Thursday, 29 January 2009

British Psychological Society: Memory and the law.

A very significant document was released last year by the British Psychological Society. It is called Guidelines on Memory and the Law – recommendations from the Scientific Study of Human Memory.

According to the introduction, its purpose is to: "provide those involved in legal work (criminal and civil) with an accessible and scientifically accurate basis from which to consider issues relating to memory as these arise in legal settings".

Ten key points from the report are as follows:

i.) Memories are records of people’s experiences of events and are not a record of the events themselves. In this respect, they are unlike other recording media such as videos or audio recordings, to which they should not be compared.

ii.) Memory is not only of experienced events but it is also of the knowledge of a person’s life, i.e. schools, occupations, holidays, friends, homes, achievements, failures, etc. As a general rule memory is more likely to be accurate when it is of the knowledge of a person’s life than when it is of specific experienced events.

iii.) Remembering is a constructive process. Memories are mental constructions that bring together different types of knowledge in an act of remembering. As a consequence, memory is prone to error and is easily influenced by the recall environment, including police interviews and cross-examination in court.

iv.) Memories for experienced events are always incomplete. Memories are time-compressed fragmentary records of experience. Any account of a memory will feature forgotten details and gaps, and this must not be taken as any sort of indicator of accuracy. Accounts of memories that do not feature forgetting and gaps are highly unusual.

v.) Memories typically contain only a few highly specific details. Detailed recollection of the specific time and date of experiences is normally poor, as is highly specific information such as the precise recall of spoken conversations. As a general rule, a high degree of very specific detail in a long-term memory is unusual.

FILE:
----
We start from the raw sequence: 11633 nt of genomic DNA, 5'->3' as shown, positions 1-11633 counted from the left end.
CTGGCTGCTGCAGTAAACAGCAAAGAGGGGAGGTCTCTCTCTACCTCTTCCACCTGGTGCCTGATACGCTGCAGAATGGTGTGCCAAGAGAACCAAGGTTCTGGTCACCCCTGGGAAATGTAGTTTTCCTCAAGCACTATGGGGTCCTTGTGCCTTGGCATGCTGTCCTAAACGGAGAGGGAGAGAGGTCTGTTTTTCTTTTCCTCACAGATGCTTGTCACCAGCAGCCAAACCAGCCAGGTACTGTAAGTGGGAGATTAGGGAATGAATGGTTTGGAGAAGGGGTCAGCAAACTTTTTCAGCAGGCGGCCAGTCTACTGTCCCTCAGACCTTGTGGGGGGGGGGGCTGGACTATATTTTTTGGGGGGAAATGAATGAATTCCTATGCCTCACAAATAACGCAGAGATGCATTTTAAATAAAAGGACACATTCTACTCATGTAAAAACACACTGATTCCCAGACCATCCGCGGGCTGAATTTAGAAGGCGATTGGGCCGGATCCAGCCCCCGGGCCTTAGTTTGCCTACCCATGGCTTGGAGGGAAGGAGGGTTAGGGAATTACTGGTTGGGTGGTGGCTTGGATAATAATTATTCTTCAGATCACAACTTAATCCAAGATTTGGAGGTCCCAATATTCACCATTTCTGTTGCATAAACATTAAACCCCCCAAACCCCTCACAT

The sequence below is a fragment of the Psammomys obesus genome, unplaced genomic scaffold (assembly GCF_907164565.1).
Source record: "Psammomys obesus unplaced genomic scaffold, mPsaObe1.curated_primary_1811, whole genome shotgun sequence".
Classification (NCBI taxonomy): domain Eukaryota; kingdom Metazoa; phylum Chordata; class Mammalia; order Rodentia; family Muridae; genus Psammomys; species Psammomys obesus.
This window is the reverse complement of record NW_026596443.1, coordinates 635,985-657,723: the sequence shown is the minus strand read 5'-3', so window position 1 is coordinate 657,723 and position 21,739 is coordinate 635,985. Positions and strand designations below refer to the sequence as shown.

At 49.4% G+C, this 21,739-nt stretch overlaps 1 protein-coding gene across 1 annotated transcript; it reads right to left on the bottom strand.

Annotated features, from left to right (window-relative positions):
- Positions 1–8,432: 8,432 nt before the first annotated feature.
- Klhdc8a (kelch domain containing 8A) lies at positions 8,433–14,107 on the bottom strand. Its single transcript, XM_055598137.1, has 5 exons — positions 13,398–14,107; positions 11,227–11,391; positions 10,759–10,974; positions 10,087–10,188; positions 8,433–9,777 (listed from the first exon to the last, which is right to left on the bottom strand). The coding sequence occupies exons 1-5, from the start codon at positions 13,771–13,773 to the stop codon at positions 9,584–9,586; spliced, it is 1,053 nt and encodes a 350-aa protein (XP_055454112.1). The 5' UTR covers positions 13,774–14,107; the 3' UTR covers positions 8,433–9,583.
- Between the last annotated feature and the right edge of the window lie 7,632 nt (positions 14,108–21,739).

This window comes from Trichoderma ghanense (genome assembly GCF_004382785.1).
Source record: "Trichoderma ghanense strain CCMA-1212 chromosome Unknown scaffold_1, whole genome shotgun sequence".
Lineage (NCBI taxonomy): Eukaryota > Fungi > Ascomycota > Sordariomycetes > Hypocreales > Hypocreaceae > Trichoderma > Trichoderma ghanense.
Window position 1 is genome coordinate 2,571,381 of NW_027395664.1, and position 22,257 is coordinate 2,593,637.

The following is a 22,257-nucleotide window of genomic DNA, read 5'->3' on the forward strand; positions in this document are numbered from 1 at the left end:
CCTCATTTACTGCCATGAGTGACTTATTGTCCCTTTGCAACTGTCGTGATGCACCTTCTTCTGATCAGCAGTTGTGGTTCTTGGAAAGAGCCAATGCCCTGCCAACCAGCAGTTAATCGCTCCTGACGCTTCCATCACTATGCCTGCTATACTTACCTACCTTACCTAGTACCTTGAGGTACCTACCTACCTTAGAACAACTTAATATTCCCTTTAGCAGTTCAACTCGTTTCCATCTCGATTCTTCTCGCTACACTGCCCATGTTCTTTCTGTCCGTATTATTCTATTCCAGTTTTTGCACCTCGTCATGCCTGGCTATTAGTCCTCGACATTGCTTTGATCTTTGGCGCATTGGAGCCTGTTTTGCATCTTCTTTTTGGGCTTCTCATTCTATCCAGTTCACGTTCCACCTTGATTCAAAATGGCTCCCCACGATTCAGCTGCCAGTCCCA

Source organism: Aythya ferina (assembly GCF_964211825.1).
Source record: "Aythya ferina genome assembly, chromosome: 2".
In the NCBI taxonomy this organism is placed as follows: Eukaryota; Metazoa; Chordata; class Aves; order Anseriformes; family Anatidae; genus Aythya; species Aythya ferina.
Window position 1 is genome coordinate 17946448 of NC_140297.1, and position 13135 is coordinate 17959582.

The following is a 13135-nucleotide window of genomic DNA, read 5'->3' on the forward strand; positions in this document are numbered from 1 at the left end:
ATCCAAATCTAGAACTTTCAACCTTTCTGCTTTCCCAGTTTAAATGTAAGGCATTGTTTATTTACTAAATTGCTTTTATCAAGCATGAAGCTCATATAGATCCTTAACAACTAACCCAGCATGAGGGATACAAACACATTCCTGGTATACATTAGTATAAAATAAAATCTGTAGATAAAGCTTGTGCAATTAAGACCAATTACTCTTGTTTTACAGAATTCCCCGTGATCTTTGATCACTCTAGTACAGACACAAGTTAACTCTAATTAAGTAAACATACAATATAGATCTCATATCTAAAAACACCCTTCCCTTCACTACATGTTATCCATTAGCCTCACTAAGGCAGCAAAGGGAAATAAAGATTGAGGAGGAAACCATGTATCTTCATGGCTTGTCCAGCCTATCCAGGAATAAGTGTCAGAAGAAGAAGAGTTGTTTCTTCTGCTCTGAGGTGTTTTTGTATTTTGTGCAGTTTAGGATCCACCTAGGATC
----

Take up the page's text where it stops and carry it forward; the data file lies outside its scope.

vi.) Recall of a single or several highly specific details does not guarantee that a memory is accurate or even that it actually occurred. In general, the only way to establish the truth of a memory is with independent corroborating evidence.

vii.) The content of memories arises from an individual’s comprehension of an experience, both conscious and non-conscious. This content can be further modified and changed by subsequent recall.

viii.) People can remember events that they have not in reality experienced. This does not necessarily entail deliberate deception. For example, an event that was imagined, was a blend of a number of different events, or that makes personal sense for some other reason, can come to be genuinely experienced as a memory, (these are often referred to as ‘confabulations’).

ix.) Memories for traumatic experiences, childhood events, interview and identification practices, memory in younger children and older adults and other vulnerable groups all have special features. These are features that are unlikely to be commonly known by a non-expert, but about which an appropriate memory expert will be able to advise a court.

x.) A memory expert is a person who is recognised by the memory research community to be a memory researcher. It is recommended that, in addition to current requirements, those acting as memory expert witnesses be required to submit their full curriculum vitae to the court as evidence of their expertise.

Download the complete document at

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